There are multiple parts of the knee: the medial, the lateral, and the patellofemoral. All three of these parts can develop arthritis and cause pain that leads to surgery. You can address all three parts in a total knee replacement, or you can address just one or two parts in a partial knee replacement.  

Causes and symptoms of knee pain 

The most common cause of knee pain is arthritis. Overall, about 50% of the population will experience symptomatic arthritis in their knee. The most common type is osteoarthritis, which is the breakdown of the cartilage in your knee that acts as the shock absorber between your bones. Osteoarthritis is a complex disease that is related to overuse and trauma, abnormal biology or abnormal anatomy and for some, it can be genetic. Some common arthritis symptoms include joint pain, joint stiffness and swelling. You can also have cracking and grinding with movement in the knee. Eventually, if left unmanaged, you can have decreased range of motion, or your joints can get out of alignment. 

Non-surgical options for knee pain 

There are a few options to explore before surgery as a means to relieve knee pain. Modifications like avoiding activities that cause pain is the first step. If that doesn’t work, you can talk to your doctor about medication. There are both oral and topical medicines that can help with your pain. Weight loss, strengthening the muscles around your knee, and using a knee brace can also help. Finally, you may get gel injections, steroid injections, or injections of biologics with stem cells to help your pain. After all of those options have been exhausted and you can't keep going on with your current quality of life, then you can begin exploring surgical options. 

Are there age limitations on knee replacements?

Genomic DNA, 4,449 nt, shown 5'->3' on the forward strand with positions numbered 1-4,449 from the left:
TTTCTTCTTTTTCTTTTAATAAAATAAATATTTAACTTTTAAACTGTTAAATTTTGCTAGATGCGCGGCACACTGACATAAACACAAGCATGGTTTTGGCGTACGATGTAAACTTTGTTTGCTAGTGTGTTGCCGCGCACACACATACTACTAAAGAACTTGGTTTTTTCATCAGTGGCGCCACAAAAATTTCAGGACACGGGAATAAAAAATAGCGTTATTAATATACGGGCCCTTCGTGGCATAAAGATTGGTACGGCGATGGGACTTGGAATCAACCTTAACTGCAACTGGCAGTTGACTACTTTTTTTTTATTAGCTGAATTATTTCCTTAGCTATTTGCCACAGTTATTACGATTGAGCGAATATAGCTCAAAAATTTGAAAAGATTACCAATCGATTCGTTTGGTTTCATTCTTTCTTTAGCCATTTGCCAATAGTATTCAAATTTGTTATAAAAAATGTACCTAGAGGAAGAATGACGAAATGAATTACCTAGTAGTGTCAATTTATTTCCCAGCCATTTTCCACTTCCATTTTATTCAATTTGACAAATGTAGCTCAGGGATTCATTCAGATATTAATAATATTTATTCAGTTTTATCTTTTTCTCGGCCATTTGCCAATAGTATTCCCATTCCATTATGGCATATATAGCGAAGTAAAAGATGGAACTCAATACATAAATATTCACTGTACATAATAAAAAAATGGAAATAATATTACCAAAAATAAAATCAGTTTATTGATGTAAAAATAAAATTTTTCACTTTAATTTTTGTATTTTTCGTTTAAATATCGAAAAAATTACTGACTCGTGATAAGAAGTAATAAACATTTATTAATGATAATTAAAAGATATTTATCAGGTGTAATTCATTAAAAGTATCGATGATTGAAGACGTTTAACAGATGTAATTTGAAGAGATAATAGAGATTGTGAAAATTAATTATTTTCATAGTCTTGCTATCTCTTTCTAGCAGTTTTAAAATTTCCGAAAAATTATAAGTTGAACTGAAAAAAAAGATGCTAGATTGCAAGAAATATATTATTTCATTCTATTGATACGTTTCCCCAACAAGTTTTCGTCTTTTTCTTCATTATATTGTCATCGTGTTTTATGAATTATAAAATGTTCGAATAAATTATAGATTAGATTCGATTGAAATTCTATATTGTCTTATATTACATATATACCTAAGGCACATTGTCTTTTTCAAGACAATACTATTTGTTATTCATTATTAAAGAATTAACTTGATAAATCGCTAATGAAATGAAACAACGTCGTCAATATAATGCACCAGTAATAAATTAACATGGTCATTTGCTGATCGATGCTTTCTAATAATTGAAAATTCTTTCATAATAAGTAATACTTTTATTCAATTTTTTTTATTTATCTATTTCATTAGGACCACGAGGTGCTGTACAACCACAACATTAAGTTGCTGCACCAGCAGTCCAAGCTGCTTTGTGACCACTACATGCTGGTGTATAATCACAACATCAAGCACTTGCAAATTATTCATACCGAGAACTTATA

Many patients that are experiencing knee pain wonder if there are any age limitations to knee replacements. If you are medically fit and physically fit to undergo surgery, then you can be a great candidate for a partial knee replacement regardless of age. Sometimes, a partial knee replacement is a much better answer in the older age population because it is a smaller surgery with an easier recovery. It puts less stress on a patient’s body and is easier to recover from.  

Advantages of a partial knee replacement  

Partial knee replacements require a smaller cut than total knee replacements, so recovery is quicker and less painful with less blood loss. Usually, patients who have a partial knee replacement have a better range of motion before the surgery and are more likely to keep that same range of motion after surgery since a smaller part of the joint is operated on. 

Disadvantages of a partial knee replacement  

A partial knee replacement is less predictable when it comes to pain. If you’re having pain from the other parts of your knee and the surgery only addresses one part, you may still experience residual pain from those other sections. If there is a concern about joint or bone alignment, a partial knee replacement might not be the best option because it does not have the ability to change alignment. Stiff knees are also not the best candidates for partial knee replacements. If you have had ACL surgery before, a partial knee replacement is not always the best option because you will most likely experience pain in multiple compartments of the knee. A total knee replacement might be a better option because there is more cutting and more relief of tissues that can result in a greater range of motion postoperatively than what you have preoperatively. Obviously, the biggest disadvantage of a partial knee replacement is the possibility of surgery needed in the future to convert a partial knee replacement into a total knee replacement. 

Recovery 

After surgery, the recovery usually takes between four to six weeks, but you still recover and get better for up to about a year. That doesn't mean that you're incapacitated for those four to six weeks. Usually, you're up walking and doing the beginnings of rehab. Most people are off their walker or forearm crutches by the first two weeks. You can drive with your non-operative leg as soon as you are off narcotics, but it will take two to six weeks to be able to drive with your operative leg. For about three months after surgery you will be restricted from doing heavy lifting, significant bending, and twisting to allow your body to strengthen around the partial knee replacement. After a gradual advancement back to your normal activities you will have no medical restrictions on your activity, although some activities, like kneeling, high-impact running and explosive sports, may not be comfortable. In the right hands and in the right patients, partial knee replacement surgeries can last 20 to 25 years.